Watching home renovation shows on TV can be a great way to kill time. I should know as they’ve become my guilty pleasure in the past few years. But after watching episode after episode of homes being turned from run-down shacks into homes most of us only dream about, I began to wonder if it’s really as easy as these shows make it seem.
Before you embark on a fixer-upper journey of your own, here are a few things you need to know.
Problems Are Almost a Given for Fixer-Uppers
“Fixer-uppers are a mixed bag, and depending on how old the home is, that bag can be full of a lot of unpleasant surprises,” says Mark Scott, CEO of MARK IV Builders.
While TV shows often make it seem like it’s easy to fix up a home on a tight budget, that’s not always the case.
“Structural issues and other things can often throw a budget totally out of whack,” Scott said. “And if you picked a bargain remodeler, good luck getting them to finish a job that is out of their league. Many don’t have the gumption for challenging structural changes or problems that arise.”
Chip and Joanna Gaines, stars of HGTV’s show Fixer Upper, do deserve a little credit, as they’ve said on their show that they recommend home buyers have an extra $5,000 to $10,000 set aside in case problems arise during the project.
Another major consideration before you attempt to take on a fixer-upper is how much time it will take.
While most TV shows can overhaul a home in a one-hour episode, they don’t often talk about how much time it actually takes. A few shows will mention the time frame, often between 30 and 60 days, but this is not realistic for homeowners who attempt fixer-uppers in real life.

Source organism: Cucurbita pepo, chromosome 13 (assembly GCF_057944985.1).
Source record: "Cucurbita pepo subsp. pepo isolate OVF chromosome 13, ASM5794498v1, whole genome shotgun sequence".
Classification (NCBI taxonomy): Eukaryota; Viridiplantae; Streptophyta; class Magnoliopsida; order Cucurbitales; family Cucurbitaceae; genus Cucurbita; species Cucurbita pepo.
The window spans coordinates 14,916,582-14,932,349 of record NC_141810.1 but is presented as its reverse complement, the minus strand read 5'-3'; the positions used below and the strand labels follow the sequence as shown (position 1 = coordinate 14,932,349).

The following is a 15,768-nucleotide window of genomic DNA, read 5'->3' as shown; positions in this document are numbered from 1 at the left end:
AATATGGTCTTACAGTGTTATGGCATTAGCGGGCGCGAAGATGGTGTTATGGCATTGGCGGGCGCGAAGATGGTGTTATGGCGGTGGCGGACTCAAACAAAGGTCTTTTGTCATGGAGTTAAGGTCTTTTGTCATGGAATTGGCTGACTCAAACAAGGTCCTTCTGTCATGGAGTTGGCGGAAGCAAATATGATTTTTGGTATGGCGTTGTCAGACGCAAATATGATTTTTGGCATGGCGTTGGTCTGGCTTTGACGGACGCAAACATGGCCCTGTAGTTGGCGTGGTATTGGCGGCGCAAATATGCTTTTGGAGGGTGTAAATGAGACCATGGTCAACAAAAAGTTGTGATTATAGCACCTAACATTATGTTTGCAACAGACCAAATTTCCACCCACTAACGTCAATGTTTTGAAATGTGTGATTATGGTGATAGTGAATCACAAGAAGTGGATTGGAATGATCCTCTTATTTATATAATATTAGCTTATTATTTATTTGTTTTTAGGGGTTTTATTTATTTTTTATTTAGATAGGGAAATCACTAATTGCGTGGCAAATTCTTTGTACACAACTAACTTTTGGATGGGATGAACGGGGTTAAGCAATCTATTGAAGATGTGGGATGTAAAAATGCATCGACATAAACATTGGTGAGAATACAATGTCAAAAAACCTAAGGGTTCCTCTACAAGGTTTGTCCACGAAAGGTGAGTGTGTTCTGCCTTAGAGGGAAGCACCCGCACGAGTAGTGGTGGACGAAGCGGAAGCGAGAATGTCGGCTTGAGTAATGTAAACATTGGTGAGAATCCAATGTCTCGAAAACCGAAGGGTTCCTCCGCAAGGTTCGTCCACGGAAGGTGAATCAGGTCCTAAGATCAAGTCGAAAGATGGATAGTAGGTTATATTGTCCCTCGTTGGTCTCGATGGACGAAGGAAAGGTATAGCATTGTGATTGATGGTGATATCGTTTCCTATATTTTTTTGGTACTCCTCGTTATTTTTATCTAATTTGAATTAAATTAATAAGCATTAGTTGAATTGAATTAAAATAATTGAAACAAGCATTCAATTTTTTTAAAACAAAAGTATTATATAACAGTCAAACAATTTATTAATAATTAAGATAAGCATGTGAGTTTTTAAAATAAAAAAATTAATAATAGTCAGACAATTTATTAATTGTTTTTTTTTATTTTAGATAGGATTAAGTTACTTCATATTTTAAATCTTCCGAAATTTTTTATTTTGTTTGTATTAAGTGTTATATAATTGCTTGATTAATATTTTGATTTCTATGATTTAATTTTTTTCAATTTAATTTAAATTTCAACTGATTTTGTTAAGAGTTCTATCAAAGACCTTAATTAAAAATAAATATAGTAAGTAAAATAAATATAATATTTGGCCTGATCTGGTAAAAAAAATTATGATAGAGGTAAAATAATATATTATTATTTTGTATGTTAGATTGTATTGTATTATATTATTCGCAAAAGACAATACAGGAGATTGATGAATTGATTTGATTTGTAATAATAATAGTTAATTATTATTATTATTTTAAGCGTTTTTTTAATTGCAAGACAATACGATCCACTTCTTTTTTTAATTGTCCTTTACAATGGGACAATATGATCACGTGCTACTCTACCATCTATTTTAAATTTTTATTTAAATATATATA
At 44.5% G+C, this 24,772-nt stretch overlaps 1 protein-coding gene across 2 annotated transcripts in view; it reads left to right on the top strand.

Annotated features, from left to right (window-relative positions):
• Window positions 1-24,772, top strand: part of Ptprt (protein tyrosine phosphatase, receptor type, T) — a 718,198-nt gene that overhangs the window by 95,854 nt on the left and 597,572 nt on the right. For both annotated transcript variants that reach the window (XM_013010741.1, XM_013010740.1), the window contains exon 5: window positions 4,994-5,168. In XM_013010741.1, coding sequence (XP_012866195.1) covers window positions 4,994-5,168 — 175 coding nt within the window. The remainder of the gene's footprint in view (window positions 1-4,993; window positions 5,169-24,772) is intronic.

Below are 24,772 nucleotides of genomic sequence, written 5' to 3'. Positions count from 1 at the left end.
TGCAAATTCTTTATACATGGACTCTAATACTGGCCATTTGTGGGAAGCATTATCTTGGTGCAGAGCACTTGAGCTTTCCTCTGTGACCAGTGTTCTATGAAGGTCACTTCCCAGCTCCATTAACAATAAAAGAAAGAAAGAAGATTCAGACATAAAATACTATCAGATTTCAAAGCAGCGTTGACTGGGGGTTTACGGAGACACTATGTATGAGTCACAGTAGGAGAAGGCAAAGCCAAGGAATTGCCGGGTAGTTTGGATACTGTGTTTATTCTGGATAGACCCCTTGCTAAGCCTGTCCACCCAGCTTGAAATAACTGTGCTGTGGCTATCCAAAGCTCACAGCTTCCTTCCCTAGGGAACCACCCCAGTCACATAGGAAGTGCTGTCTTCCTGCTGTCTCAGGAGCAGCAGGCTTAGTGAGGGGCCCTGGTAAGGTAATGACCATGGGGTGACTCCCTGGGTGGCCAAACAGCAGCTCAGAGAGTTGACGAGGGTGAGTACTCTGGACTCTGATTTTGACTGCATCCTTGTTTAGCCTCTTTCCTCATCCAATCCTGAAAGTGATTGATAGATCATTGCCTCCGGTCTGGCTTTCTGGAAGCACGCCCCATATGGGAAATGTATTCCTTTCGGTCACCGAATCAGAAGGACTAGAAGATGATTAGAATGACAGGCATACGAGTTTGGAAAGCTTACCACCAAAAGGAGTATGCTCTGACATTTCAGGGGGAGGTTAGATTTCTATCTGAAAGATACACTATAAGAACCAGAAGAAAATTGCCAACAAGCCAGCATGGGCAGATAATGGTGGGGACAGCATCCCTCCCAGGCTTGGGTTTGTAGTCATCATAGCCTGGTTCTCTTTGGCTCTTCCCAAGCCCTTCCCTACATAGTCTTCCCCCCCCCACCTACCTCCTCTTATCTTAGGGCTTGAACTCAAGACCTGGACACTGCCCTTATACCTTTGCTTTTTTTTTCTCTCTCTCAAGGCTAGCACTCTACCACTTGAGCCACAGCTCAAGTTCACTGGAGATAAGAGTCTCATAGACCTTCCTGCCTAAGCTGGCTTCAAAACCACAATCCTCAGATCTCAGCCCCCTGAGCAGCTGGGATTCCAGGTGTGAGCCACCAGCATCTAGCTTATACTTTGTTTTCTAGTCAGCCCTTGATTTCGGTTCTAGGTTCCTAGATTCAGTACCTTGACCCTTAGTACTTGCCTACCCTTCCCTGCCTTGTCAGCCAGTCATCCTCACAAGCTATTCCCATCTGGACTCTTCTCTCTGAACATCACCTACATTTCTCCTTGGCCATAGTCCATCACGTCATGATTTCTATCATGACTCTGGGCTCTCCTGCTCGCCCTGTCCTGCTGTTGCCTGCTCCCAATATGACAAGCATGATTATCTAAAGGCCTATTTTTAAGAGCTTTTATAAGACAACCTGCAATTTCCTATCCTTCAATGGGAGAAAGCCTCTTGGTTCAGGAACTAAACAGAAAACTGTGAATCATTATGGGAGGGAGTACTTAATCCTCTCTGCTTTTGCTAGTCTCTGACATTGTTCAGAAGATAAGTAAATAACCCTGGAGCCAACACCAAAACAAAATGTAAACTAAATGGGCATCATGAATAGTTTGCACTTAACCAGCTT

“Truthfully, you want a remodeler who will be honest about the time frame. You don’t want them to rush and hastily skip over details, but you also need them to commit and actively work toward a fixed completion date,” Scott said.
In reality, a fixer-upper project can take months or even a year to complete. During that time, you may or may not be able to live in the house. This can leave you with limited living space if you are able to stay in the house. In the worst-case scenario, you may be paying a mortgage on the fixer-upper and paying rent or a second mortgage while you live off-site.
Personally, when I committed to buying a home that was under construction a few years ago, I ran into this very issue. The project was supposed to be completed by June 1 and ended up not being done until mid-October.
Financing a Fixer-Upper Is Complicated
Finally, financing a fixer-upper is much more complicated and complex than getting a mortgage on a home that’s not in need of major repairs and updates.
Most lenders aren’t going to finance a fixer-upper with a traditional mortgage. After all, they aren’t going to approve a loan for more than the home’s current value.
Turning to a home equity loan won’t work either since you won’t have any equity built up on a new purchase.
This is where other solutions need to be considered, like an FHA 203(k) loan (Quicken Loans doesn’t offer this type of financing) or a personal loan in order to purchase the home. Once the home is in qualifying condition, you could always refinance into a traditional mortgage.
The bottom line is, if you decide to go ahead with a fixer-upper, be prepared for any situation you can think of. The truth is, taking on a fixer-upper is not as easy as it seems on TV.
Have you purchased a fixer-upper? What were some of the challenges you faced, and did it match the experiences you’ve seen on TV? Let us know in the comments below!
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